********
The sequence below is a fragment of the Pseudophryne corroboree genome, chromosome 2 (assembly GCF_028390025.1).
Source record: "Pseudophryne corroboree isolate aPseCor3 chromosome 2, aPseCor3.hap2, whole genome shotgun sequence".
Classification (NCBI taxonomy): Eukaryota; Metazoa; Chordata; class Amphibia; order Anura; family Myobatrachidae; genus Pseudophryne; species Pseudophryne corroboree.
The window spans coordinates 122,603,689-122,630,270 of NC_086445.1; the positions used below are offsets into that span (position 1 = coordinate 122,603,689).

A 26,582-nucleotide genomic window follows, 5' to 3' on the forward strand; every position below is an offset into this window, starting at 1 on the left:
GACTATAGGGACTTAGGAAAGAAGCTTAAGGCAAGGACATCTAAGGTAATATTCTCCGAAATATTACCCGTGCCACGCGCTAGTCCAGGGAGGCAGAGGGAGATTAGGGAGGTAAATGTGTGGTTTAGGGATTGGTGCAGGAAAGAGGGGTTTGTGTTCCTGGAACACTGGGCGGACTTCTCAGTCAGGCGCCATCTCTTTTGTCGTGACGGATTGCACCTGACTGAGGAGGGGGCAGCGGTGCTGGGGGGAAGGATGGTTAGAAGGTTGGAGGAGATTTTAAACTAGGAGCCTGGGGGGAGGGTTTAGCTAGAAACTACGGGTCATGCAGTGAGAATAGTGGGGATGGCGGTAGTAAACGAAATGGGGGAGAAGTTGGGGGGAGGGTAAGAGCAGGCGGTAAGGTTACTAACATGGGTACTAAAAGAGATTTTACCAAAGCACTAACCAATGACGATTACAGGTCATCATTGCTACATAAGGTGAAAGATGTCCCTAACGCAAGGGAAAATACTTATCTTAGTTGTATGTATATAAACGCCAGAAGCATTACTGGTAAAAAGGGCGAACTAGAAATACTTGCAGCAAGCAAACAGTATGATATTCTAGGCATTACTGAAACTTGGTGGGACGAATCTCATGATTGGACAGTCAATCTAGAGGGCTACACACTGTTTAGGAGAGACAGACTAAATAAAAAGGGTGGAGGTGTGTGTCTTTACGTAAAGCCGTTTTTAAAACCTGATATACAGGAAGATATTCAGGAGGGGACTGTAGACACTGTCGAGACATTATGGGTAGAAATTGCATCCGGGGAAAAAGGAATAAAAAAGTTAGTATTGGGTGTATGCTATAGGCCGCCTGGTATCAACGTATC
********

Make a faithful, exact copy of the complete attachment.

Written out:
The sequence below is a fragment of the Pseudophryne corroboree genome, chromosome 2 (assembly GCF_028390025.1).
Source record: "Pseudophryne corroboree isolate aPseCor3 chromosome 2, aPseCor3.hap2, whole genome shotgun sequence".
Classification (NCBI taxonomy): Eukaryota; Metazoa; Chordata; class Amphibia; order Anura; family Myobatrachidae; genus Pseudophryne; species Pseudophryne corroboree.
The window spans coordinates 122,603,689-122,630,270 of NC_086445.1; the positions used below are offsets into that span (position 1 = coordinate 122,603,689).

A 26,582-nucleotide genomic window follows, 5' to 3' on the forward strand; every position below is an offset into this window, starting at 1 on the left:
GACTATAGGGACTTAGGAAAGAAGCTTAAGGCAAGGACATCTAAGGTAATATTCTCCGAAATATTACCCGTGCCACGCGCTAGTCCAGGGAGGCAGAGGGAGATTAGGGAGGTAAATGTGTGGTTTAGGGATTGGTGCAGGAAAGAGGGGTTTGTGTTCCTGGAACACTGGGCGGACTTCTCAGTCAGGCGCCATCTCTTTTGTCGTGACGGATTGCACCTGACTGAGGAGGGGGCAGCGGTGCTGGGGGGAAGGATGGTTAGAAGGTTGGAGGAGATTTTAAACTAGGAGCCTGGGGGGAGGGTTTAGCTAGAAACTACGGGTCATGCAGTGAGAATAGTGGGGATGGCGGTAGTAAACGAAATGGGGGAGAAGTTGGGGGGAGGGTAAGAGCAGGCGGTAAGGTTACTAACATGGGTACTAAAAGAGATTTTACCAAAGCACTAACCAATGACGATTACAGGTCATCATTGCTACATAAGGTGAAAGATGTCCCTAACGCAAGGGAAAATACTTATCTTAGTTGTATGTATATAAACGCCAGAAGCATTACTGGTAAAAAGGGCGAACTAGAAATACTTGCAGCAAGCAAACAGTATGATATTCTAGGCATTACTGAAACTTGGTGGGACGAATCTCATGATTGGACAGTCAATCTAGAGGGCTACACACTGTTTAGGAGAGACAGACTAAATAAAAAGGGTGGAGGTGTGTGTCTTTACGTAAAGCCGTTTTTAAAACCTGATATACAGGAAGATATTCAGGAGGGGACTGTAGACACTGTCGAGACATTATGGGTAGAAATTGCATCCGGGGAAAAAGGAATAAAAAAGTTAGTATTGGGTGTATGCTATAGGCCGCCTGGTATCAACGTATC